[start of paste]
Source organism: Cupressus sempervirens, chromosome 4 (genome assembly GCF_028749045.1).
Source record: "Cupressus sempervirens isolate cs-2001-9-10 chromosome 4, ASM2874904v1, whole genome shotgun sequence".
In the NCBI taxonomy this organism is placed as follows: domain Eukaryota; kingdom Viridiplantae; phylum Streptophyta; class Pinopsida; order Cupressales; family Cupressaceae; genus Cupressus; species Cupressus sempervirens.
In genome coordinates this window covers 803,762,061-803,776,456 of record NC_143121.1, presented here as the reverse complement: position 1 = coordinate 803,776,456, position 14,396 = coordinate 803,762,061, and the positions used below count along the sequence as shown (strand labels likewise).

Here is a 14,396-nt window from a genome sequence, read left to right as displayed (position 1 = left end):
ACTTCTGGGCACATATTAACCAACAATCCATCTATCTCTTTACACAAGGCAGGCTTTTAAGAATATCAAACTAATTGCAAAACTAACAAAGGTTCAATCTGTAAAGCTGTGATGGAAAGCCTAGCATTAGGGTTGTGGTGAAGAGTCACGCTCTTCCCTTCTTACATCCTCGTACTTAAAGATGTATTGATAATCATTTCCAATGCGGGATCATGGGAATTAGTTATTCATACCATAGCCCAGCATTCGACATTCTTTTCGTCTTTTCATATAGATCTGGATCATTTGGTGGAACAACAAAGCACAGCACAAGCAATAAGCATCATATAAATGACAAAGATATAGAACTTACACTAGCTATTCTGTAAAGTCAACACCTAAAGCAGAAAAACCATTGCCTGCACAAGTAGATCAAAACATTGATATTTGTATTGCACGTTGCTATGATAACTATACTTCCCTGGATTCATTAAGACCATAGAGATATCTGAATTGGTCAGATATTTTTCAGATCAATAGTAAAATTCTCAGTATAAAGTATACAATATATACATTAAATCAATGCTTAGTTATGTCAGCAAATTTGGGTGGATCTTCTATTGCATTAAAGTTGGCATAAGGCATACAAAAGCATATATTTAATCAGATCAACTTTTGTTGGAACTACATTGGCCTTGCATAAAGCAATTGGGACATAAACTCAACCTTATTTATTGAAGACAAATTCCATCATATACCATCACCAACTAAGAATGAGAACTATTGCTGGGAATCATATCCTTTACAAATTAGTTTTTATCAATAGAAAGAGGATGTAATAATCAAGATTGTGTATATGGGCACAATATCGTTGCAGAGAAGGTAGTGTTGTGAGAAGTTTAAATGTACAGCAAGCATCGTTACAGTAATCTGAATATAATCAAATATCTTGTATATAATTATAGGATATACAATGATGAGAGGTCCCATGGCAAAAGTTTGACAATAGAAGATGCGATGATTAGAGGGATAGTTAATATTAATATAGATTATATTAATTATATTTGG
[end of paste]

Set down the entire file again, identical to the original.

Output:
Source organism: Cupressus sempervirens, chromosome 4 (genome assembly GCF_028749045.1).
Source record: "Cupressus sempervirens isolate cs-2001-9-10 chromosome 4, ASM2874904v1, whole genome shotgun sequence".
In the NCBI taxonomy this organism is placed as follows: domain Eukaryota; kingdom Viridiplantae; phylum Streptophyta; class Pinopsida; order Cupressales; family Cupressaceae; genus Cupressus; species Cupressus sempervirens.
In genome coordinates this window covers 803,762,061-803,776,456 of record NC_143121.1, presented here as the reverse complement: position 1 = coordinate 803,776,456, position 14,396 = coordinate 803,762,061, and the positions used below count along the sequence as shown (strand labels likewise).

Here is a 14,396-nt window from a genome sequence, read left to right as displayed (position 1 = left end):
ACTTCTGGGCACATATTAACCAACAATCCATCTATCTCTTTACACAAGGCAGGCTTTTAAGAATATCAAACTAATTGCAAAACTAACAAAGGTTCAATCTGTAAAGCTGTGATGGAAAGCCTAGCATTAGGGTTGTGGTGAAGAGTCACGCTCTTCCCTTCTTACATCCTCGTACTTAAAGATGTATTGATAATCATTTCCAATGCGGGATCATGGGAATTAGTTATTCATACCATAGCCCAGCATTCGACATTCTTTTCGTCTTTTCATATAGATCTGGATCATTTGGTGGAACAACAAAGCACAGCACAAGCAATAAGCATCATATAAATGACAAAGATATAGAACTTACACTAGCTATTCTGTAAAGTCAACACCTAAAGCAGAAAAACCATTGCCTGCACAAGTAGATCAAAACATTGATATTTGTATTGCACGTTGCTATGATAACTATACTTCCCTGGATTCATTAAGACCATAGAGATATCTGAATTGGTCAGATATTTTTCAGATCAATAGTAAAATTCTCAGTATAAAGTATACAATATATACATTAAATCAATGCTTAGTTATGTCAGCAAATTTGGGTGGATCTTCTATTGCATTAAAGTTGGCATAAGGCATACAAAAGCATATATTTAATCAGATCAACTTTTGTTGGAACTACATTGGCCTTGCATAAAGCAATTGGGACATAAACTCAACCTTATTTATTGAAGACAAATTCCATCATATACCATCACCAACTAAGAATGAGAACTATTGCTGGGAATCATATCCTTTACAAATTAGTTTTTATCAATAGAAAGAGGATGTAATAATCAAGATTGTGTATATGGGCACAATATCGTTGCAGAGAAGGTAGTGTTGTGAGAAGTTTAAATGTACAGCAAGCATCGTTACAGTAATCTGAATATAATCAAATATCTTGTATATAATTATAGGATATACAATGATGAGAGGTCCCATGGCAAAAGTTTGACAATAGAAGATGCGATGATTAGAGGGATAGTTAATATTAATATAGATTATATTAATTATATTTGG